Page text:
Wednesday, April 01, 2020
Businesses are adapting to the new environment by hiring staff to help make homes, workplaces and businesses safer and stop the spread of the virus. New jobs include specialized cleaning services in housing, COVID compliance officers in industries such as construction, and greeters to screen people at nursing homes.
In the Downtown Eastside, a company that previously worked in junk removal and pest control has pivoted to disinfect and sanitize some of the neighbourhood's highest-risk buildings, said Dylan Goggs, the founder and CEO of CleanStart.
"We're going into the buildings and around to all the high-traffic areas such as door handles and community areas like shared coffee tables," he said. “We're cleaning the outside of the doors and entrances.”
Goggs estimates that CleanStart has increased cleaning from 11 buildings to 35 in the inner-city neighbourhood. He estimates that they will be adding another 20 workers, which means almost doubling staff. A number of people have also volunteered, including Goggs' 16-year-old son.
It takes a CleanStart crew about four hours to disinfect and sanitize a single-room occupancy residential building of between 80 and 100 units.
It is slow, methodical work, Goggs said, and can't be rushed. "Most people are grateful that we're doing it — not everyone is, but that's the Downtown Eastside for you," he said.
CleanStart is a social enterprise. It competes in the marketplace but hires people who might not otherwise be hired for a job because of poverty or disability. He said CleanStart could have closed down and waited out the pandemic. Instead, managers and staff decided to stay open and“step up and go above and beyond.”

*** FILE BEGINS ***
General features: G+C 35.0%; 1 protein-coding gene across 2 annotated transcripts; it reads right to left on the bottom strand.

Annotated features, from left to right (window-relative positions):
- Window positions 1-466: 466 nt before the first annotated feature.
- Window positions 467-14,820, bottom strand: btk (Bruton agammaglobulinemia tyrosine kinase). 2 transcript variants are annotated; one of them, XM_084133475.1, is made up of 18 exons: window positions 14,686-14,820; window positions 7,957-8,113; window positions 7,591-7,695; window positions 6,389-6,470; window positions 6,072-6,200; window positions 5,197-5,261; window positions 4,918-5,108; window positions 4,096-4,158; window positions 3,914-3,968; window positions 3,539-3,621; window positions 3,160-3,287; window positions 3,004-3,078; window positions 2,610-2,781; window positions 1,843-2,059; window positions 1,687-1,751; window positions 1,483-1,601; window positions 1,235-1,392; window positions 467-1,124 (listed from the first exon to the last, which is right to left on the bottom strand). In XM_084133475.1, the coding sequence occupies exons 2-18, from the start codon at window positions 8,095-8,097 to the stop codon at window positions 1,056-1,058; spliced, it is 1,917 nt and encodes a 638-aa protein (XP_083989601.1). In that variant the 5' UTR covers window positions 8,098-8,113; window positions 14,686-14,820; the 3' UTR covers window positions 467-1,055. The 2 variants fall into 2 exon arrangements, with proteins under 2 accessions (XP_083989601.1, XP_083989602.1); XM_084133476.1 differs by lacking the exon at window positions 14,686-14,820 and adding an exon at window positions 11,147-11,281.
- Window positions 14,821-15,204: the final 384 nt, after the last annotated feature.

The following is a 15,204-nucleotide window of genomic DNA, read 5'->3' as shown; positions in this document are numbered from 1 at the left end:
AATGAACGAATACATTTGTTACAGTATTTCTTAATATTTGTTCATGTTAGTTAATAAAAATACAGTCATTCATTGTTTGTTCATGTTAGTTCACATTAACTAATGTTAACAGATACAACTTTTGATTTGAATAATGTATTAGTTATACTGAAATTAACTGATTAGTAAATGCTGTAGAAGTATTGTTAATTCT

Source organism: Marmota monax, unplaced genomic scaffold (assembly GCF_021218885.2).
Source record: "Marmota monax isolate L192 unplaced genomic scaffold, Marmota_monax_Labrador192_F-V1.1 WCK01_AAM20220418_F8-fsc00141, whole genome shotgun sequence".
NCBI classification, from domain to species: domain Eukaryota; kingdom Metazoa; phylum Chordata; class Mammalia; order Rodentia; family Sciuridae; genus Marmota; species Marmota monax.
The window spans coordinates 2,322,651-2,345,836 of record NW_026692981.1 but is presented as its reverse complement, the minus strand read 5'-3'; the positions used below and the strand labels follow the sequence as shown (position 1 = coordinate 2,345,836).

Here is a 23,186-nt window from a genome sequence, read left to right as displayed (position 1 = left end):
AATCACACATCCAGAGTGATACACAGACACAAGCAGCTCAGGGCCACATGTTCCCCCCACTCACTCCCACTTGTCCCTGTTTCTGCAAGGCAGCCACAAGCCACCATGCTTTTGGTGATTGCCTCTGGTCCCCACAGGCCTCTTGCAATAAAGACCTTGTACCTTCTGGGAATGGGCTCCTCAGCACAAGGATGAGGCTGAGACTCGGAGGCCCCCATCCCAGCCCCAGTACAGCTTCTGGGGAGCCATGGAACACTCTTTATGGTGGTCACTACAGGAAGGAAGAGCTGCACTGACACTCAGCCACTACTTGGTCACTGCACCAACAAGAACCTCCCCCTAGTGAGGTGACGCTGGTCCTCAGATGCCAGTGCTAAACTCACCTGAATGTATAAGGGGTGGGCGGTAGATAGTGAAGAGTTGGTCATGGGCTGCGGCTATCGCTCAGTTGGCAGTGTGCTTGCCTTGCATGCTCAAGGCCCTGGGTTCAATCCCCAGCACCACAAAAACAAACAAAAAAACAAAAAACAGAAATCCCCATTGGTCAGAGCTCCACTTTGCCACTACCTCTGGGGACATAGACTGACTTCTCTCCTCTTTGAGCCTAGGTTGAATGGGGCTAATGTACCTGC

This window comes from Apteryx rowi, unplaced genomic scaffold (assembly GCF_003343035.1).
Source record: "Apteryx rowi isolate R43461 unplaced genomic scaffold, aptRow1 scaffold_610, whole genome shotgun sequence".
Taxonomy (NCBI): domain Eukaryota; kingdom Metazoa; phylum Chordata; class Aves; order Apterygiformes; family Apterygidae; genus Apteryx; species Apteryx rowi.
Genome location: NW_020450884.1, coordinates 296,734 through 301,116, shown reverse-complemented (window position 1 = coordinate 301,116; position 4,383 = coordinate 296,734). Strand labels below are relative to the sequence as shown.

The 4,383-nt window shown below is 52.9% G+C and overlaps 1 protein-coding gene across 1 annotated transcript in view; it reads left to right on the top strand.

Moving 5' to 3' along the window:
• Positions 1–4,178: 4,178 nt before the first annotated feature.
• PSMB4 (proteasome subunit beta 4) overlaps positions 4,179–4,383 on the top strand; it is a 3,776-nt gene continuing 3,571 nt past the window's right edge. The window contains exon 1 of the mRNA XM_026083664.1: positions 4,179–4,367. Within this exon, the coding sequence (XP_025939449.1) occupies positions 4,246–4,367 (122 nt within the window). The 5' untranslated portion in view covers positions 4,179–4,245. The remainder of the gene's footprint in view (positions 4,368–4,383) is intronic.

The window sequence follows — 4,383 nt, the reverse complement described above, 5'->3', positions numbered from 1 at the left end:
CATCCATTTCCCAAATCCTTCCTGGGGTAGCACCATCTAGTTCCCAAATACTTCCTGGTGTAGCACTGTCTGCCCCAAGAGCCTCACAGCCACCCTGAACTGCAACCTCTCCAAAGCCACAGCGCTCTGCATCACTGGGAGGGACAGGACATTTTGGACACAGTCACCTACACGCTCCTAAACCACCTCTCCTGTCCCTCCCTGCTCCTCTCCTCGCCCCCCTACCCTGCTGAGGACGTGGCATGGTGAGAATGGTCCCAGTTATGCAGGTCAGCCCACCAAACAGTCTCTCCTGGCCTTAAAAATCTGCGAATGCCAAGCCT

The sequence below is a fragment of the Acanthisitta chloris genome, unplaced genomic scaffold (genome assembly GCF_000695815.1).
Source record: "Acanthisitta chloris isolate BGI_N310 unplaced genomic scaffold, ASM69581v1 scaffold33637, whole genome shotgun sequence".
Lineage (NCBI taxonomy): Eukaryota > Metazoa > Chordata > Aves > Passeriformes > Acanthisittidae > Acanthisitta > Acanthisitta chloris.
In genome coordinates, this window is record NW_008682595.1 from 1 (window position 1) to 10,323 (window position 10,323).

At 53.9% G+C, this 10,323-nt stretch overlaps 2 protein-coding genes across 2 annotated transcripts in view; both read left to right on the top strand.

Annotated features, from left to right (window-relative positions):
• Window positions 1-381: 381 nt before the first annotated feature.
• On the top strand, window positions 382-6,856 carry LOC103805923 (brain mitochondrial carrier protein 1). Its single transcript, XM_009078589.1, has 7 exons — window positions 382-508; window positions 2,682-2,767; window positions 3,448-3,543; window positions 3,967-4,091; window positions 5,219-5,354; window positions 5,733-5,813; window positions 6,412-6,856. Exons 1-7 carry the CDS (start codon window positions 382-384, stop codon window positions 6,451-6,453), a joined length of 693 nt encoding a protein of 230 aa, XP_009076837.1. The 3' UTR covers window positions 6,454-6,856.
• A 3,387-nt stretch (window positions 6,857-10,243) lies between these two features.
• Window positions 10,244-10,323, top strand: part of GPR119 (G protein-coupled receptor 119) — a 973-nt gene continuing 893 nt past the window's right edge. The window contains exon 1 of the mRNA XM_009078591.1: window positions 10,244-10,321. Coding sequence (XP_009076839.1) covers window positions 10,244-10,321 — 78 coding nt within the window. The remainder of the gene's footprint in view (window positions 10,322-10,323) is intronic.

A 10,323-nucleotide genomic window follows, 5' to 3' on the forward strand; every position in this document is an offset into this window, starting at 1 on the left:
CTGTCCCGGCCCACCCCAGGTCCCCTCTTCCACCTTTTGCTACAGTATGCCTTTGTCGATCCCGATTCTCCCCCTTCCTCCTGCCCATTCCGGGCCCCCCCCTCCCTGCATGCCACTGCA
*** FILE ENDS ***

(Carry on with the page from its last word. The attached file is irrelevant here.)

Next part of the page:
“We feel mostly that we want to do this because we're committed to the Downtown Eastside,” he said. “They're the most vulnerable population in Vancouver, if not Canada.”
Marcia Nozick is the founder and CEO of the temp hiring agency EMBERS who says 95 percent of her firm's work is in construction.
At some construction worksites, companies have created new jobs called COVID-19 compliance officers to ensure workers follow social distancing, and to check that surfaces are properly sanitized.
“The construction sector is still functioning right now, albeit with a whole lot of new protocols,” she said.
EMBERS employs between 300 and 350 people weekly.
She said her firm is also getting unusual requests such as workers to clean a doctor’s office — something which would not have happened before COVID-19.
EMBERS, an acronym for Eastside Movement for Business and Economic Renewal, is a social enterprise working with CleanStart to provide cleaners in the Downtown Eastside.